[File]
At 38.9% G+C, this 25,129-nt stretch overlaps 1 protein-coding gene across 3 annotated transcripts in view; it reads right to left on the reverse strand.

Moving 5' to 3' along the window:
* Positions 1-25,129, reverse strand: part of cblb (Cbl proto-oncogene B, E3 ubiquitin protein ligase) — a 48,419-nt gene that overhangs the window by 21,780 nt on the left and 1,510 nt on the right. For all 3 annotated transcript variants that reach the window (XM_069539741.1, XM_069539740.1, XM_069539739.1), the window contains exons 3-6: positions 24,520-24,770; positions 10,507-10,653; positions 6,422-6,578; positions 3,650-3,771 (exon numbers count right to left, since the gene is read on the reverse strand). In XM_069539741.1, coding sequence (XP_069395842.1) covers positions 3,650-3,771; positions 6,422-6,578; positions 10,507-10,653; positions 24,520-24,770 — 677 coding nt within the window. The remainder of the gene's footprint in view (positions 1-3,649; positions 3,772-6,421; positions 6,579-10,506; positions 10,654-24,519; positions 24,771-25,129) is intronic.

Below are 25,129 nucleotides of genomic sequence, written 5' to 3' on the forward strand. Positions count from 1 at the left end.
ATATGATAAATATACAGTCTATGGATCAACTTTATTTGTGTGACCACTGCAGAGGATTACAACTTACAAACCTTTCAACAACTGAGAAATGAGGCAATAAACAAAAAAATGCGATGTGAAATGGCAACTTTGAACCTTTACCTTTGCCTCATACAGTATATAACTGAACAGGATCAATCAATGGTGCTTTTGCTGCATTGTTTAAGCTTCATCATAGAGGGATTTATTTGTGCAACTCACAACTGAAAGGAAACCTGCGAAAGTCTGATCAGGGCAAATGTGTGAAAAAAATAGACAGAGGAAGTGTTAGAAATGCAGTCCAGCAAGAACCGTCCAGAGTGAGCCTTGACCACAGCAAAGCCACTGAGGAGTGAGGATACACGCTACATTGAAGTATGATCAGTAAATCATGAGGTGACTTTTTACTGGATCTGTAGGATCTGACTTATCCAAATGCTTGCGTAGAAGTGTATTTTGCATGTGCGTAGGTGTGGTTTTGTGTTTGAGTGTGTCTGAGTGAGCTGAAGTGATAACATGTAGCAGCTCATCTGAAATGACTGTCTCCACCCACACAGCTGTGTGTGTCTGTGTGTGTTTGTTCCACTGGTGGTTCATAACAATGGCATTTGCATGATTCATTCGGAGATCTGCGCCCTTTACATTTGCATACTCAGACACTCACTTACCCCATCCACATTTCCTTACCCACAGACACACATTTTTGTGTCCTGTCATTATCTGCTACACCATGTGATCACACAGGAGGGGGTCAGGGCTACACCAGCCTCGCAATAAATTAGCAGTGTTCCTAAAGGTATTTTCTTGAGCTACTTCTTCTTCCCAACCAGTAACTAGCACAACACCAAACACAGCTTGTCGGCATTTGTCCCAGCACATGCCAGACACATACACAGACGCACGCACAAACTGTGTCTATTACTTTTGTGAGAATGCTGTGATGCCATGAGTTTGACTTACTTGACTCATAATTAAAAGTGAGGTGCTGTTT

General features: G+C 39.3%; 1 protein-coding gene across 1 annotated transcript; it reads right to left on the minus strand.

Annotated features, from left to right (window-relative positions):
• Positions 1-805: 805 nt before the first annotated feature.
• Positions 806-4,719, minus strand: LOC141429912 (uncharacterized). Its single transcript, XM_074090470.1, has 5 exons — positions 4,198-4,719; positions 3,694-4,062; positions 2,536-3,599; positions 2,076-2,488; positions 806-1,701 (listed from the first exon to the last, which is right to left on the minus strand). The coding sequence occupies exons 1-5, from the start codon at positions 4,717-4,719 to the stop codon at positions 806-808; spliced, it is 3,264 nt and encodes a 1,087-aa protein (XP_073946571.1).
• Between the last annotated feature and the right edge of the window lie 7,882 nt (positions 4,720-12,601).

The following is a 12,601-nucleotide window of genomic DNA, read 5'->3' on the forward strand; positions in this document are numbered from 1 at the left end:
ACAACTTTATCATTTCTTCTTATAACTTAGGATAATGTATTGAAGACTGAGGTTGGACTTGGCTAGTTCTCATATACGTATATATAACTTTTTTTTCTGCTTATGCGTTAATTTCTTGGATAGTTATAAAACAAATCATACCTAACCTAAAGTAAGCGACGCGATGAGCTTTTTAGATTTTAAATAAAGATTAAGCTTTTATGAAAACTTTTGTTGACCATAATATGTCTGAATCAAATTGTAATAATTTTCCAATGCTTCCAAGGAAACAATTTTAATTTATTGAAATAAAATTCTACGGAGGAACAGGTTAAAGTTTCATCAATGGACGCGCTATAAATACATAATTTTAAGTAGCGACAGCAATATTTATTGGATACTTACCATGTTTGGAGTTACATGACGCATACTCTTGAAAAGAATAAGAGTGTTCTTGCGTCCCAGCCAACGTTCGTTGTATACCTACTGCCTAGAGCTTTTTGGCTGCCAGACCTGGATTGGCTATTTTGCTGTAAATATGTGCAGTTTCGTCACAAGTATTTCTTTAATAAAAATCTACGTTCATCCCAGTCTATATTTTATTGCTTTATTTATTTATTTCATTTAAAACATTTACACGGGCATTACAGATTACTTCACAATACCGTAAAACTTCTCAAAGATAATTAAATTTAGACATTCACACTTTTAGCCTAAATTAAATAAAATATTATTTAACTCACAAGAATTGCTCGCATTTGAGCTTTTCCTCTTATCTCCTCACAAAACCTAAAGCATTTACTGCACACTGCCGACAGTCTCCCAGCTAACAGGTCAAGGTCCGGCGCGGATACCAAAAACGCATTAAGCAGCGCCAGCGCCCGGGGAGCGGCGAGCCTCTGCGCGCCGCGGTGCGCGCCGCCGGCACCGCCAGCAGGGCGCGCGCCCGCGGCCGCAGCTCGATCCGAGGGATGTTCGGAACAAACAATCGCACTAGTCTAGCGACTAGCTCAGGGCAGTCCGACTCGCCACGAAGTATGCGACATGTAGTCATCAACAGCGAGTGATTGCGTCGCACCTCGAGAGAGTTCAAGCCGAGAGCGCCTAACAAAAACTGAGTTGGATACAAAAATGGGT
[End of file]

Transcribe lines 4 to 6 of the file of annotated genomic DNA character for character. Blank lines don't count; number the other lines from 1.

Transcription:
Below are 25,129 nucleotides of genomic sequence, written 5' to 3' on the forward strand. Positions count from 1 at the left end.
ATATGATAAATATACAGTCTATGGATCAACTTTATTTGTGTGACCACTGCAGAGGATTACAACTTACAAACCTTTCAACAACTGAGAAATGAGGCAATAAACAAAAAAATGCGATGTGAAATGGCAACTTTGAACCTTTACCTTTGCCTCATACAGTATATAACTGAACAGGATCAATCAATGGTGCTTTTGCTGCATTGTTTAAGCTTCATCATAGAGGGATTTATTTGTGCAACTCACAACTGAAAGGAAACCTGCGAAAGTCTGATCAGGGCAAATGTGTGAAAAAAATAGACAGAGGAAGTGTTAGAAATGCAGTCCAGCAAGAACCGTCCAGAGTGAGCCTTGACCACAGCAAAGCCACTGAGGAGTGAGGATACACGCTACATTGAAGTATGATCAGTAAATCATGAGGTGACTTTTTACTGGATCTGTAGGATCTGACTTATCCAAATGCTTGCGTAGAAGTGTATTTTGCATGTGCGTAGGTGTGGTTTTGTGTTTGAGTGTGTCTGAGTGAGCTGAAGTGATAACATGTAGCAGCTCATCTGAAATGACTGTCTCCACCCACACAGCTGTGTGTGTCTGTGTGTGTTTGTTCCACTGGTGGTTCATAACAATGGCATTTGCATGATTCATTCGGAGATCTGCGCCCTTTACATTTGCATACTCAGACACTCACTTACCCCATCCACATTTCCTTACCCACAGACACACATTTTTGTGTCCTGTCATTATCTGCTACACCATGTGATCACACAGGAGGGGGTCAGGGCTACACCAGCCTCGCAATAAATTAGCAGTGTTCCTAAAGGTATTTTCTTGAGCTACTTCTTCTTCCCAACCAGTAACTAGCACAACACCAAACACAGCTTGTCGGCATTTGTCCCAGCACATGCCAGACACATACACAGACGCACGCACAAACTGTGTCTATTACTTTTGTGAGAATGCTGTGATGCCATGAGTTTGACTTACTTGACTCATAATTAAAAGTGAGGTGCTGTTT

General features: G+C 39.3%; 1 protein-coding gene across 1 annotated transcript; it reads right to left on the minus strand.